Sorry, but somehow I expect a link to a story when I hear the word "piece". You know, with more than perhaps 200 words, especially given the subject.

This is just a short, non-interesting slideshow.

No news here - move along.

Re:This is a "piece"? (1)

Unlikely_Hero (900172) | more than 8 years ago | (#14588268)

Um...wait...you actually looked for the story? YOU TRIED TO RTFA?!? ...... Are you trying to destroy al that makes slashdot holy and good?...

Re:This is a "piece"? (0, Flamebait)

carpe_noctem (457178) | more than 8 years ago | (#14588421)

No news here - move along.

Wow, great catchphrase! I think it could replace "News for Nerds. Stuff that Matters."

Re:This is a "piece"? (-1, Offtopic)

Anonymous Coward | more than 8 years ago | (#14588527)

Mod this funny and insightful and informative, in that order as well please. This place is so fucking empty.

Re:This is a "piece"? (2, Funny)

CheddarHead (811916) | more than 8 years ago | (#14588431)

Well, you knew that after the recent article that unfavorably compared Jobs to Gates that the Apple faithful would have to come up with something in rebuttal. I imagine that the submitter spent hours scouring the web for something suitable. I guess that this was the best that he could come up with. :-)

Re:This is a "piece"? (1)

runningduck (810975) | more than 8 years ago | (#14588462)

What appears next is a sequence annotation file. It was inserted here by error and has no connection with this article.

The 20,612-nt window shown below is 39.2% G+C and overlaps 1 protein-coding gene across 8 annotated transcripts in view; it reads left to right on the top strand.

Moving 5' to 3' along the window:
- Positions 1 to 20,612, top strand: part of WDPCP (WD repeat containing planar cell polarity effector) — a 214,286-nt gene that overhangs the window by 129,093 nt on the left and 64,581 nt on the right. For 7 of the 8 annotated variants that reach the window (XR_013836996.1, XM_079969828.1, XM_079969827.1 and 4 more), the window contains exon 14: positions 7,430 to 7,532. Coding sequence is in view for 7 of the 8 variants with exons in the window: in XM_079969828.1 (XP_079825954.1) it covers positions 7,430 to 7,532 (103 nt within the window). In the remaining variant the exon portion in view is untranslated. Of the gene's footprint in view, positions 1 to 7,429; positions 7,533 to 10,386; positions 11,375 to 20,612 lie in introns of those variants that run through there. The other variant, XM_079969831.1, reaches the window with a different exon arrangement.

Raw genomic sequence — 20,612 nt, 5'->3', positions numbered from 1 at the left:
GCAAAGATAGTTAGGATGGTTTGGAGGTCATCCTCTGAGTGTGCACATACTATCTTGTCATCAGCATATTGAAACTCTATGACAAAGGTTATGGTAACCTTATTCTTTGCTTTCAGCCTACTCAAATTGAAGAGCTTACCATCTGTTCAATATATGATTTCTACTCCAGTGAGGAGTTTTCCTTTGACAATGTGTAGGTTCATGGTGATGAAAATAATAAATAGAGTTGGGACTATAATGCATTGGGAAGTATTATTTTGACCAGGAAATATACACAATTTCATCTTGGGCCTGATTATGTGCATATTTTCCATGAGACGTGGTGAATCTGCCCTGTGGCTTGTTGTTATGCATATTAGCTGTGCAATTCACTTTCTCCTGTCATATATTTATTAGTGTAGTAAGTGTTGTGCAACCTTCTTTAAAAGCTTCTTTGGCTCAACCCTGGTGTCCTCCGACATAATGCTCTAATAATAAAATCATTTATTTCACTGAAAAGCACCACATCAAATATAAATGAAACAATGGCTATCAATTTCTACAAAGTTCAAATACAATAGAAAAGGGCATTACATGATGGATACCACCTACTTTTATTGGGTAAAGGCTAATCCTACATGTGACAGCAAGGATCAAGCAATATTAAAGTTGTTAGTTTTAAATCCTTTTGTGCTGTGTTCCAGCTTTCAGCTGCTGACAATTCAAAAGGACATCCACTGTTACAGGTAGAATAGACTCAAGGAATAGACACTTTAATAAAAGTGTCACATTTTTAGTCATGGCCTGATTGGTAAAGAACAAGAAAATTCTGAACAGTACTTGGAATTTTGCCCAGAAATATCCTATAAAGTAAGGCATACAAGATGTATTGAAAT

Ironically, this "piece" contained more information and insights about Jobs' role as CEO than most full lengths articles on the respective subjects.

yes it is (0, Redundant)

0x1234 (741699) | more than 8 years ago | (#14588502)

Sometimes more words are just more words. It's the whole point of Blaise Pascal's famous quotable:

I have made this longer, because I have not had the time to make it shorter.

There are alot interesting things in the slide show associated with this piece. For example:

"Jobs has believed that small teams of top talent will outperform better-funded big ones."

I think this is a very important lesson that few CEOs of big companies understand. It's why companies like Scaled Composites (Burt Rutan's Company) can accomplish so much with so little.

Re:yes it is (1)

Hognoxious (631665) | more than 8 years ago | (#14588642)

Sometimes more words are just more words. It's the whole point of Blaise Pascal's famous quotable:
I have made this longer, because I have not had the time to make it shorter.

The French have been trying to make up for him ever since.

Re:This is a "piece"? (1)

uctpjac (827845) | more than 8 years ago | (#14588519)

I think you're wrong to be narrowly quantitative about this - I was impressed by the presentation and content that they packed into that slide show. That's the hard thing to do: say something of interest _and_ be short.

Here was what I found interesting:

should a CEO be a "products" person or a "manager"? I recently sat in at a CEO forum where exactly this was discussed, and I expressed strongly the view that the best company leaders have to understand products and take ownership of them. But - you may be surprised - this was definitely a minority view.